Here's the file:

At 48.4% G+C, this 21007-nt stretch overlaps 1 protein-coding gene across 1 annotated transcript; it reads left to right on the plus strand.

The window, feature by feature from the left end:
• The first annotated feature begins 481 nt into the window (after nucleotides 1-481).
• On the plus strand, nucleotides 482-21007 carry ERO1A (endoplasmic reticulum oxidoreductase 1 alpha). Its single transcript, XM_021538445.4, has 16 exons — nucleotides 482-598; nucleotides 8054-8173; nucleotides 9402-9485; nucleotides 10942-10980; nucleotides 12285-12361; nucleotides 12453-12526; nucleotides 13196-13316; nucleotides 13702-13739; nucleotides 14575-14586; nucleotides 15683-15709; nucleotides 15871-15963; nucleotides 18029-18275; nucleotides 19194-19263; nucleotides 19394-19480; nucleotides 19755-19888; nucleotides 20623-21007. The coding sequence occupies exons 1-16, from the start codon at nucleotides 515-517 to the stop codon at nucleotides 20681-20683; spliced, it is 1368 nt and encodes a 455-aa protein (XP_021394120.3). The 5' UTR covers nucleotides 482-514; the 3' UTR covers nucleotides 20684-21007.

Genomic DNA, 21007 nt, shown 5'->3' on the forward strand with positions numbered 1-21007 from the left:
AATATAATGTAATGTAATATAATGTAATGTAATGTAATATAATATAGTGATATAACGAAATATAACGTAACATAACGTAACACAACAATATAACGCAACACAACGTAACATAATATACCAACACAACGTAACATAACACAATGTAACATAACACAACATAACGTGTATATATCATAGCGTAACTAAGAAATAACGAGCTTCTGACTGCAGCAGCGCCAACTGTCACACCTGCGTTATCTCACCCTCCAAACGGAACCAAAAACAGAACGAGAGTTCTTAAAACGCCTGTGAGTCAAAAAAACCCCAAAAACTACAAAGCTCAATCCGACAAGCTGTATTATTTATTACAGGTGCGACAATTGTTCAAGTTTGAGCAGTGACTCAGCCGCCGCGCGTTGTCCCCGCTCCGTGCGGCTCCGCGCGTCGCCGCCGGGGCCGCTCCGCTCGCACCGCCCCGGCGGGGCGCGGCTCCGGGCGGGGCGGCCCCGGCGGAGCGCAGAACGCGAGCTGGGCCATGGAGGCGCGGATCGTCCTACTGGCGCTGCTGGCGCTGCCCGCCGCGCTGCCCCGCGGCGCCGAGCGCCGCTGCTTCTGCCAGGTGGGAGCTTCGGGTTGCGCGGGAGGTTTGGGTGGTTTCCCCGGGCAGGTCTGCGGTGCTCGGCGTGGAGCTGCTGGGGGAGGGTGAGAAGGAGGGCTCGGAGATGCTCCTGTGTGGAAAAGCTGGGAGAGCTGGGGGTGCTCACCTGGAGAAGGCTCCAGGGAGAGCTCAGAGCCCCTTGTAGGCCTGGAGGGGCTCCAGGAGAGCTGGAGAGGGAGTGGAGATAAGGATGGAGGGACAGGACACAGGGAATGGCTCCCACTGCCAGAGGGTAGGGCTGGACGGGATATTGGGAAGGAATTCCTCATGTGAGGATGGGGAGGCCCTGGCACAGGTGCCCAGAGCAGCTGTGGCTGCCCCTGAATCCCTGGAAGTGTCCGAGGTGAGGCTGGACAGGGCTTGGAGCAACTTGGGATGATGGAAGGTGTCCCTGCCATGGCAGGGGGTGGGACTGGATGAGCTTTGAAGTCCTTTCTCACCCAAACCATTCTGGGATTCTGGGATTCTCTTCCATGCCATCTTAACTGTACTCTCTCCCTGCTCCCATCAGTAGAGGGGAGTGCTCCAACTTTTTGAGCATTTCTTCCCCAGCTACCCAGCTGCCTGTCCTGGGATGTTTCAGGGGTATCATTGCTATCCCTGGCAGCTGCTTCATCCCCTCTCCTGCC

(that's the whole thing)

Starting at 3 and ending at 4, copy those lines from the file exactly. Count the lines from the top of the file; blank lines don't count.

• The first annotated feature begins 481 nt into the window (after nucleotides 1-481).
• On the plus strand, nucleotides 482-21007 carry ERO1A (endoplasmic reticulum oxidoreductase 1 alpha). Its single transcript, XM_021538445.4, has 16 exons — nucleotides 482-598; nucleotides 8054-8173; nucleotides 9402-9485; nucleotides 10942-10980; nucleotides 12285-12361; nucleotides 12453-12526; nucleotides 13196-13316; nucleotides 13702-13739; nucleotides 14575-14586; nucleotides 15683-15709; nucleotides 15871-15963; nucleotides 18029-18275; nucleotides 19194-19263; nucleotides 19394-19480; nucleotides 19755-19888; nucleotides 20623-21007. The coding sequence occupies exons 1-16, from the start codon at nucleotides 515-517 to the stop codon at nucleotides 20681-20683; spliced, it is 1368 nt and encodes a 455-aa protein (XP_021394120.3). The 5' UTR covers nucleotides 482-514; the 3' UTR covers nucleotides 20684-21007.